But data isn’t the only area in AI in which we can think about ethics . We can also think about the ethics of the use or the results of the AI. Imagine an AI technology called the Weed Puller that predicts what plants are weeds and pulls them out. Using the Weed Puller as a base, consider the following:
This may be a lesson focused on AI, but these ethical questions are applicable to your entire app.
As creators, we bear responsibility on how our technology interacts with people and we should always be mindful of the potential impact our creations can have.
Which solutions need AI?
Not every problem requires technology or AI. Think about what sort of problems are best suited for AI such as:
- Situations that are not programmable (ex - Google Maps)
- Situations that can predict something when given new information (ex- when given a new x-ray, an AI tech could identify cancer)
- Often connected to actions (ex - smart vacuum)
Carefully consider if your app should use AI. Does it add significant value to your core design functions?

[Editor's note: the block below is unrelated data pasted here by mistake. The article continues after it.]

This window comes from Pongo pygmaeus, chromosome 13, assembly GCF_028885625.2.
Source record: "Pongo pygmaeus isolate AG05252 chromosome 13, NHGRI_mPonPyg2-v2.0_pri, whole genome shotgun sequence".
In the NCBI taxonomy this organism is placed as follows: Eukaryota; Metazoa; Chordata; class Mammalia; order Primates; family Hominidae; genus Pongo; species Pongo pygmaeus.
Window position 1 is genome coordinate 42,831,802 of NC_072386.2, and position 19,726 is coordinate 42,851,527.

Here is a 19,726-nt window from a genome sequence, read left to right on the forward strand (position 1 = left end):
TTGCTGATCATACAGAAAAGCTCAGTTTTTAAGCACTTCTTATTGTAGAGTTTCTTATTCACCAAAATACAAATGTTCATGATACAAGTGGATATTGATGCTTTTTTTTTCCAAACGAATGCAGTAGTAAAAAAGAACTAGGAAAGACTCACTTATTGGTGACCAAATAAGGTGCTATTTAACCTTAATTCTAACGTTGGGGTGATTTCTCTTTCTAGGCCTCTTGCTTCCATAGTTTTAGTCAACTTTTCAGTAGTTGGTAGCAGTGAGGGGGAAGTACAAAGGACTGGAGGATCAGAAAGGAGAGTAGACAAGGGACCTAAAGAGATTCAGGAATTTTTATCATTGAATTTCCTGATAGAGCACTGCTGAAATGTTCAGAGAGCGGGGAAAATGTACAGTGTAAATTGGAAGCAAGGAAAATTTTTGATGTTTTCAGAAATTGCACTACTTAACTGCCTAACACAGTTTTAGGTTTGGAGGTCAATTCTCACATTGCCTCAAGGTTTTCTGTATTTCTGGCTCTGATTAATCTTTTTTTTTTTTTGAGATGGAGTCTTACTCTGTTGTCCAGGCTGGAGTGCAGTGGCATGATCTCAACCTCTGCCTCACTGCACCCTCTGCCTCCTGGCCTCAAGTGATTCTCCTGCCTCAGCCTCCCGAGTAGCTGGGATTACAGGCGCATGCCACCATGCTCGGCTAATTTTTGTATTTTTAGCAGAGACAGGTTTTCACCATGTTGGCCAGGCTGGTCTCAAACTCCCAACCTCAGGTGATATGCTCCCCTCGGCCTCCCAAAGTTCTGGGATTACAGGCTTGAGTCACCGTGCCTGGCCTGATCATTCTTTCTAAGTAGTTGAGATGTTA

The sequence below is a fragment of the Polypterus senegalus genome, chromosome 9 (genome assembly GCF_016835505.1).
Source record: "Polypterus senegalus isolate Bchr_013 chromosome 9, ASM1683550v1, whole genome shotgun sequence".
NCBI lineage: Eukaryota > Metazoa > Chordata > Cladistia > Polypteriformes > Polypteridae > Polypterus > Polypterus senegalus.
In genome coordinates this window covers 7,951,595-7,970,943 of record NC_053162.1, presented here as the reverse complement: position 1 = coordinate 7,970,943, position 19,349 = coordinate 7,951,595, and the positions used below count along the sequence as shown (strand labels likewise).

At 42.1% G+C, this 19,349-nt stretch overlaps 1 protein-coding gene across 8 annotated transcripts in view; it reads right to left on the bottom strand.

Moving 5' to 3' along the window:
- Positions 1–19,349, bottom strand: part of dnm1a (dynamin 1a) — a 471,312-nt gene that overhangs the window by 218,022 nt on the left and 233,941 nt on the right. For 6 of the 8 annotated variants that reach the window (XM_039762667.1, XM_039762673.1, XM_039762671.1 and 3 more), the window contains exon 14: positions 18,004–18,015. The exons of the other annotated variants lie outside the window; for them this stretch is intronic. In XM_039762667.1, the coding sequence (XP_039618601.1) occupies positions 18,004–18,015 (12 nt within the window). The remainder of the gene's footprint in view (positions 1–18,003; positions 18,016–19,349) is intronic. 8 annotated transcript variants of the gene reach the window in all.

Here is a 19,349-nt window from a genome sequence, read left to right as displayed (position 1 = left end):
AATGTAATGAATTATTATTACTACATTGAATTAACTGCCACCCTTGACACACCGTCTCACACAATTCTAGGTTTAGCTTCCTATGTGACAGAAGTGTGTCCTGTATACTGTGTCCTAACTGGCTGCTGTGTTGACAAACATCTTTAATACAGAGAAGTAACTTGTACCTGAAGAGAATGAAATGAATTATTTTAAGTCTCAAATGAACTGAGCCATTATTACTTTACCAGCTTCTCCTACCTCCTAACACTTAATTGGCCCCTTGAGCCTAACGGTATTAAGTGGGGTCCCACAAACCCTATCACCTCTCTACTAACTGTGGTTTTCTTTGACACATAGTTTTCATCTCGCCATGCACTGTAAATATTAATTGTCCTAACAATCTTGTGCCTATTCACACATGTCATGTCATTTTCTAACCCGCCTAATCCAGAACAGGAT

AI Features in App Inventor and Thunkable
Here are the main features available in App Inventor and Thunkable that utilize AI:
¹ Artificial intelligence blocks are not natively on the App Inventor platform and need to be downloaded as extensions. Official extensions are available here. Learn how to integrate extensions in your App Inventor platform here.
² Machine Learning for Kids, a website where you can train your own machine learning models, can integrate with App Inventor. Watch this video for an example on how to build your first model. After you train your first model, you'll be able to import your ML4K project as an App Inventor extension.
As you can see, the functions available in App Inventor and Thunkable are a bit basic; you won’t be training your own AI model without outside integration.